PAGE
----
, Volume 11, Issue 7, pp 1065–1077

Ecosystem Properties of Urban Land Covers at the Aboveground–Belowground Interface


DOI: 10.1007/s10021-008-9179-3

Cite this article as:
Byrne, L.B., Bruns, M.A. & Kim, K.C. Ecosystems (2008) 11: 1065. doi:10.1007/s10021-008-9179-3


Understanding of ecological differences among urban land covers can guide the sustainable management of urbanized landscapes for conservation of ecosystem services. The objective of our study was to compare ecosystem properties at the aboveground–belowground interface of three land-cover types commonly found in residential landscapes: lawns, bark mulch, and gravel mulch. Using unmowed vegetation as a reference land cover, we measured surface soil variables (to 5 cm depth), CO2 fluxes, and ground temperatures in experimental field plots within 3 years after their creation. Each land cover had a distinctive set of ecosystem properties. Mulched plots had significantly warmer soil and surface temperatures, wetter soils and faster surface litter decomposition than vegetated plots. Variables associated with soil C and earthworm numbers were consistently lowest in gravel-covered soils, whereas bark mulch plots had highest earthworm abundances, lowest soil bulk density, and temporally variable soil organic matter dynamics. Compared to unmowed plots, lawns had higher soil carbon, CO2 fluxes, and temperatures but lower earthworm abundances especially during 2005 drought conditions. We conclude that ecosystem properties of the land covers were influenced by the composition, density, and arrangement of materials comprising their aboveground habitat structures. We discuss our results within an ecosystem services framework and suggest that interpretations of our findings depend on in situ urban environmental contexts and landscape management objectives. Future studies of urban land covers, their ecosystem properties and associated ecosystem services are needed to help provide a scientific basis for sustainable urban landscape management.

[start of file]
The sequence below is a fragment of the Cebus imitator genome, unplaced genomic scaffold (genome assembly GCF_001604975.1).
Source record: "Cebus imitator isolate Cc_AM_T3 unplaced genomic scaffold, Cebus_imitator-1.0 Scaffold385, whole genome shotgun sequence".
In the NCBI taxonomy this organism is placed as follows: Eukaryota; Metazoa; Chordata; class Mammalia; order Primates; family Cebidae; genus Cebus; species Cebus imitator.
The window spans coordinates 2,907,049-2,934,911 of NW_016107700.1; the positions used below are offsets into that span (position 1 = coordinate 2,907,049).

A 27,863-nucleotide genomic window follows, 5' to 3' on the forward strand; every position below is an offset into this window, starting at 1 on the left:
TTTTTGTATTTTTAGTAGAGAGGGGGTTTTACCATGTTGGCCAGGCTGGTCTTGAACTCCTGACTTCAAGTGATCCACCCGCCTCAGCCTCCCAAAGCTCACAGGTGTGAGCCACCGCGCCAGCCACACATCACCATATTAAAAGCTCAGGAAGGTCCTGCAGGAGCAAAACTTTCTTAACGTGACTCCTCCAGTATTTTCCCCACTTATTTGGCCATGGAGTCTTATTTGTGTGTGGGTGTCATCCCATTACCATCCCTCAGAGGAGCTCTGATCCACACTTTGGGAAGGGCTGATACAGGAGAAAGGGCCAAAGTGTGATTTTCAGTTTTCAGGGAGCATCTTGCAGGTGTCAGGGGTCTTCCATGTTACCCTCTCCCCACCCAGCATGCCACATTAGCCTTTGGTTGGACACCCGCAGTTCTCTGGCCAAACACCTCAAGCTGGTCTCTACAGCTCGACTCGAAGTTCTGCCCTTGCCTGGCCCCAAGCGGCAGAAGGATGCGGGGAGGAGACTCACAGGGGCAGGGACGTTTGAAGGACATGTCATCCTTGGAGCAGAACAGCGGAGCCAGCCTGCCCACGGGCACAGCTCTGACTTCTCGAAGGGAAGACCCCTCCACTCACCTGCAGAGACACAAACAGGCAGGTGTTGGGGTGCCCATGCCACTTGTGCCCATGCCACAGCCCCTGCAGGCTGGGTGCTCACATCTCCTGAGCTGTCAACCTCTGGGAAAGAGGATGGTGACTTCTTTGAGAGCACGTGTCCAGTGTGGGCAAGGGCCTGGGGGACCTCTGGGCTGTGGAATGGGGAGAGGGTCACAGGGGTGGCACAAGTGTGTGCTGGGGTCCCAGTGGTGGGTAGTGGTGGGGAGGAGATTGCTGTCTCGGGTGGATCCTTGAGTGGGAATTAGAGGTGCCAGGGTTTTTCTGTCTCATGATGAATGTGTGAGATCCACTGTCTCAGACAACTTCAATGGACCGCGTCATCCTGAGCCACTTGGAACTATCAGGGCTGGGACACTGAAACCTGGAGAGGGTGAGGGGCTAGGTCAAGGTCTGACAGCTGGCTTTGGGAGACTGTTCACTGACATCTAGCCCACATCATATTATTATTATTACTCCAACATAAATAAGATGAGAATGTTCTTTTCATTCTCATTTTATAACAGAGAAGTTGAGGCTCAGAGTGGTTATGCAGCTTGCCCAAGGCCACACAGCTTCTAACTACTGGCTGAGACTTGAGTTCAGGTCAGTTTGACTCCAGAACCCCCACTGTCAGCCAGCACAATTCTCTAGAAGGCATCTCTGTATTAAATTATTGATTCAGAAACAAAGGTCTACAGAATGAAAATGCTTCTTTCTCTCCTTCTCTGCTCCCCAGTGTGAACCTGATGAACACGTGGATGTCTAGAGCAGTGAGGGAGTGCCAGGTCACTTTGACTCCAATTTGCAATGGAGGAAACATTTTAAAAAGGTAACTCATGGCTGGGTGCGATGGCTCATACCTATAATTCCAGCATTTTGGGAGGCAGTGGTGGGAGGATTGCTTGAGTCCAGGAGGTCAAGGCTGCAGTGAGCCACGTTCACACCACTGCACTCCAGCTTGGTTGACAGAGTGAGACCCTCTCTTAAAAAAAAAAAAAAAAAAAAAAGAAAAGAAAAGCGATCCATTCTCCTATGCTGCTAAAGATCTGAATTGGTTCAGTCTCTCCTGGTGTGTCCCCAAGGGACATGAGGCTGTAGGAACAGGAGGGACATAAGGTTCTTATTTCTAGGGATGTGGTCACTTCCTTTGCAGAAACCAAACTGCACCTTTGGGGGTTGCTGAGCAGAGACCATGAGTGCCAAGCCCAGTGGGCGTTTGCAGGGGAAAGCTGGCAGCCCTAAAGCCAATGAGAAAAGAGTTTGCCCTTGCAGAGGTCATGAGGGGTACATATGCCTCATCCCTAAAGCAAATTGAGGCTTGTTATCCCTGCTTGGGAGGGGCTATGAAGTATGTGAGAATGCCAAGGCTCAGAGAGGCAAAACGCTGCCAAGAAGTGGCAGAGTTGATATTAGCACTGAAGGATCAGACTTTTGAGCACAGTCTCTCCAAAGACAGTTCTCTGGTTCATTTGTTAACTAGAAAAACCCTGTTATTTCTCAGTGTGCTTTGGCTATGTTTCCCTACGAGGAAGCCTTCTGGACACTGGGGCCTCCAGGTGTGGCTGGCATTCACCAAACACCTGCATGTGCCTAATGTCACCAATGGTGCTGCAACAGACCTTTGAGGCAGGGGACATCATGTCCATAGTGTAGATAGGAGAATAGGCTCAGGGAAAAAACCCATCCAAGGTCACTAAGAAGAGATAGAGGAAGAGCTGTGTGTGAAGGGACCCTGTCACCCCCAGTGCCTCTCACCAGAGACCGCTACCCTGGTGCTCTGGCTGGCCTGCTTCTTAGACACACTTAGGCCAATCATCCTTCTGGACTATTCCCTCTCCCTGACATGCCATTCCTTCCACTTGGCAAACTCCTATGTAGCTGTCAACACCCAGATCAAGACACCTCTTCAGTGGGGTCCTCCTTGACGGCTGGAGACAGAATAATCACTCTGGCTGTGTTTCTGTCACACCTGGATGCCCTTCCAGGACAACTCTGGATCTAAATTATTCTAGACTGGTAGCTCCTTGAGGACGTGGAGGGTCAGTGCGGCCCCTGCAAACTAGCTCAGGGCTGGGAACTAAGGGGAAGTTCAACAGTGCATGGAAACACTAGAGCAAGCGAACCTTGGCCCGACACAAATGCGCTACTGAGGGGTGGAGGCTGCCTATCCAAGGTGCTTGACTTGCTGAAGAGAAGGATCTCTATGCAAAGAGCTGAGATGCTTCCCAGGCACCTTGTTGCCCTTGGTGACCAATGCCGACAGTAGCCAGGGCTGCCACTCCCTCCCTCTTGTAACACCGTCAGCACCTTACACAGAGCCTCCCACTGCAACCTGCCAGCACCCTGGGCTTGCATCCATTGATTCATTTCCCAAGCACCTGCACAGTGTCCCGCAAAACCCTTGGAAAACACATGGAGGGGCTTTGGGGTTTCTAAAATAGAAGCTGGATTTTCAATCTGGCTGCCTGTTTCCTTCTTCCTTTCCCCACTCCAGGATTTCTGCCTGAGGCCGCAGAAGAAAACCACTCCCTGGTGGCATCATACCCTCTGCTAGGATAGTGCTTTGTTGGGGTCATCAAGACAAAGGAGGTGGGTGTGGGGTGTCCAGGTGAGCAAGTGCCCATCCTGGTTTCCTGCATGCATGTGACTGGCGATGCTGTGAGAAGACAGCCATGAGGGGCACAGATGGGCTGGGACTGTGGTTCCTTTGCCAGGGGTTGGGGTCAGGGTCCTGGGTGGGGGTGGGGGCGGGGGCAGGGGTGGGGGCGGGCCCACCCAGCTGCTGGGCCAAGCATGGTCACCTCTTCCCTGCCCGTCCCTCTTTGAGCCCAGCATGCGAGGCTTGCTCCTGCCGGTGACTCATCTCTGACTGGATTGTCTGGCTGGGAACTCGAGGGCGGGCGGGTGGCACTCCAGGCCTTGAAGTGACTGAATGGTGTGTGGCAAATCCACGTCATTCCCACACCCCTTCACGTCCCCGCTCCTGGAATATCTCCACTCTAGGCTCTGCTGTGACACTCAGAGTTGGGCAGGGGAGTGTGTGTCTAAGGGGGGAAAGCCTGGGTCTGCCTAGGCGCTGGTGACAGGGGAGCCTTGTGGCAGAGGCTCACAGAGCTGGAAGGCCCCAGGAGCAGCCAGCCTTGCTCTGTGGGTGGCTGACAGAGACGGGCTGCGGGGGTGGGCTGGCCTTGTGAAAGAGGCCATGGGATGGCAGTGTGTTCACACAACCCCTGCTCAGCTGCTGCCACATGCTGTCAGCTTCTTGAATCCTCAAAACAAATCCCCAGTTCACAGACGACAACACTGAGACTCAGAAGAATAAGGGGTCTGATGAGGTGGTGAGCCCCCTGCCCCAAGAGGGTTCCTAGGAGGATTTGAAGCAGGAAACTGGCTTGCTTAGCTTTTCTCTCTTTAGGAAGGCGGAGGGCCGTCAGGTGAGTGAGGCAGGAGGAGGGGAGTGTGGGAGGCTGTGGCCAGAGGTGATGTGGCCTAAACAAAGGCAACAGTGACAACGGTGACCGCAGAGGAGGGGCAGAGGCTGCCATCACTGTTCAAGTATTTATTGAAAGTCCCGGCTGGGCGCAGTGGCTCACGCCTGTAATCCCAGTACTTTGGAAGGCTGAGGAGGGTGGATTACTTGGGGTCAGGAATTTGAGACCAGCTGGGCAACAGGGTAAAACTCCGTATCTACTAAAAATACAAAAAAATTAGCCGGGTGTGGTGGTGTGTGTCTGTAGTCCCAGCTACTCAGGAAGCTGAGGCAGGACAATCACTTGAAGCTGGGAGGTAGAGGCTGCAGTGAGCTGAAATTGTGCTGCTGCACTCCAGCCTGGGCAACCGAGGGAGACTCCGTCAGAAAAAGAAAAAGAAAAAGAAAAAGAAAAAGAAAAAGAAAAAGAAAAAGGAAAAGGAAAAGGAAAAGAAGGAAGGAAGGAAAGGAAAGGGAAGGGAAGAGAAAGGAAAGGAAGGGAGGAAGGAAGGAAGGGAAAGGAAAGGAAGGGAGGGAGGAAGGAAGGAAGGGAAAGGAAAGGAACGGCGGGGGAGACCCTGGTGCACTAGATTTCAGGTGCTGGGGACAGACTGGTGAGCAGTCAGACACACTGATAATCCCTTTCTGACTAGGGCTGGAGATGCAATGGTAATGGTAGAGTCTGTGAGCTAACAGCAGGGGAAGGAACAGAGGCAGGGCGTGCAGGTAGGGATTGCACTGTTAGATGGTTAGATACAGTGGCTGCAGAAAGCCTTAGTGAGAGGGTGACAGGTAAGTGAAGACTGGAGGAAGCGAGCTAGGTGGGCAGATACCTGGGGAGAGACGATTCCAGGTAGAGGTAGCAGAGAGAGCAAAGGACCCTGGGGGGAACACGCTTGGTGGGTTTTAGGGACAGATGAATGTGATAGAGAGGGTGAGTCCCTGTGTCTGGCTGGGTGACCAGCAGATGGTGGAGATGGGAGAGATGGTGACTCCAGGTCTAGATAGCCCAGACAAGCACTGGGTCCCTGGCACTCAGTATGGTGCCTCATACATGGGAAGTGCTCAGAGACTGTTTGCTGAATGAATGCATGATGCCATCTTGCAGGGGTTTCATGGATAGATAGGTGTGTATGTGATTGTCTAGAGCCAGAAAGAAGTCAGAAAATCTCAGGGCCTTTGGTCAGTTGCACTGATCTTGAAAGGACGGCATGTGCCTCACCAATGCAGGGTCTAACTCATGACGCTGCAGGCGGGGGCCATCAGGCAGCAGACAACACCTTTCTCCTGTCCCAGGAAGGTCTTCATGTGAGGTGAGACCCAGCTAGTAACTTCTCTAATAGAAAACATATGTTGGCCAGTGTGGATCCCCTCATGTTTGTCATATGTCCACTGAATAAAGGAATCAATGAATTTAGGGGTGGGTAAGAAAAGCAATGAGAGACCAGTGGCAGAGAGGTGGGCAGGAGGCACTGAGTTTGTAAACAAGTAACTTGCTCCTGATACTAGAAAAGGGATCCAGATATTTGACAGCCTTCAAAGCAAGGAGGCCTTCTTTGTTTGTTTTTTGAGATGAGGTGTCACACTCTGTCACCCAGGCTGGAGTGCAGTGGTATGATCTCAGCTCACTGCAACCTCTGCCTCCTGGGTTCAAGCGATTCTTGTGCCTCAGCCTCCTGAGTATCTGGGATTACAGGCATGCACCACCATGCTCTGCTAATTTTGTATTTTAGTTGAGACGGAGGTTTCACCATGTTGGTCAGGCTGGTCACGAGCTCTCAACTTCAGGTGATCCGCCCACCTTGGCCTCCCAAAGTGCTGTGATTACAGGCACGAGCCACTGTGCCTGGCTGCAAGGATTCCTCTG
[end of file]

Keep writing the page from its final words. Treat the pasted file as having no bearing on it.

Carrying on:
urban ecology lawns mulch habitat structure microclimate earthworms soils 

Supplementary material

10021_2008_9179_MOESM1_ESM.pdf (1.8 mb)
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Copyright information

© Springer Science+Business Media, LLC 2008

Authors and Affiliations

  • Loren B. Byrne
    • 1
    • 2
    • 3
    • 4
  • Mary Ann Bruns
    • 1
    • 2
  • Ke Chung Kim
    • 1
    • 3
  1. 1.Intercollege Graduate Degree Program in EcologyThe Pennsylvania State UniversityUniversity ParkUSA
  2. 2.Department of Crop and Soil SciencesThe Pennsylvania State UniversityUniversity ParkUSA
  3. 3.Department of EntomologyThe Pennsylvania State UniversityUniversity ParkUSA
  4. 4.Department of Biology, Marine Biology and Environmental ScienceRoger Williams UniversityBristolUSA

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